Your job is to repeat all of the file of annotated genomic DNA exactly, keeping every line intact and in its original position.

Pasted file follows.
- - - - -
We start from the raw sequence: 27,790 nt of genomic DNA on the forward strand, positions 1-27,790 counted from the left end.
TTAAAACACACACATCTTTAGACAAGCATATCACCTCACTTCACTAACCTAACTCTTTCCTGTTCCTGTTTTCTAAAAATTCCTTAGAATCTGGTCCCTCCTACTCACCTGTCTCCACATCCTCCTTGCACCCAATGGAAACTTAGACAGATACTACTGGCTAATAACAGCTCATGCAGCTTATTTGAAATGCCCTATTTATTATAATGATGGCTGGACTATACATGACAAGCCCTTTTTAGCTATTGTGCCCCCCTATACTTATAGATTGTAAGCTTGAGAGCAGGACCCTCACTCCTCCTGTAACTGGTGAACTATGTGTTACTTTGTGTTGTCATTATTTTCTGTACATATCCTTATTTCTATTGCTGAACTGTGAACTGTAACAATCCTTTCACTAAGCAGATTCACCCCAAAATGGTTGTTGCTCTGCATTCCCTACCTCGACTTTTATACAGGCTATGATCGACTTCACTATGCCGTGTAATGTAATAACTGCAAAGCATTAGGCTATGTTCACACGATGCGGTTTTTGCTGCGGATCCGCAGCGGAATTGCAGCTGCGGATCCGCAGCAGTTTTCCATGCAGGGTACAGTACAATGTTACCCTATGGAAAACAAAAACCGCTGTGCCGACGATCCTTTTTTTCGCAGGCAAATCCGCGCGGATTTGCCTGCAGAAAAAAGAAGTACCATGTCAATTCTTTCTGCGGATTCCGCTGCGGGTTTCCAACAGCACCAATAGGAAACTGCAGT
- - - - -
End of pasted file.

We start from the raw sequence: 27,790 nt of genomic DNA on the forward strand, positions 1-27,790 counted from the left end.
TTAAAACACACACATCTTTAGACAAGCATATCACCTCACTTCACTAACCTAACTCTTTCCTGTTCCTGTTTTCTAAAAATTCCTTAGAATCTGGTCCCTCCTACTCACCTGTCTCCACATCCTCCTTGCACCCAATGGAAACTTAGACAGATACTACTGGCTAATAACAGCTCATGCAGCTTATTTGAAATGCCCTATTTATTATAATGATGGCTGGACTATACATGACAAGCCCTTTTTAGCTATTGTGCCCCCCTATACTTATAGATTGTAAGCTTGAGAGCAGGACCCTCACTCCTCCTGTAACTGGTGAACTATGTGTTACTTTGTGTTGTCATTATTTTCTGTACATATCCTTATTTCTATTGCTGAACTGTGAACTGTAACAATCCTTTCACTAAGCAGATTCACCCCAAAATGGTTGTTGCTCTGCATTCCCTACCTCGACTTTTATACAGGCTATGATCGACTTCACTATGCCGTGTAATGTAATAACTGCAAAGCATTAGGCTATGTTCACACGATGCGGTTTTTGCTGCGGATCCGCAGCGGAATTGCAGCTGCGGATCCGCAGCAGTTTTCCATGCAGGGTACAGTACAATGTTACCCTATGGAAAACAAAAACCGCTGTGCCGACGATCCTTTTTTTCGCAGGCAAATCCGCGCGGATTTGCCTGCAGAAAAAAGAAGTACCATGTCAATTCTTTCTGCGGATTCCGCTGCGGGTTTCCAACAGCACCAATAGGAAACTGCAGT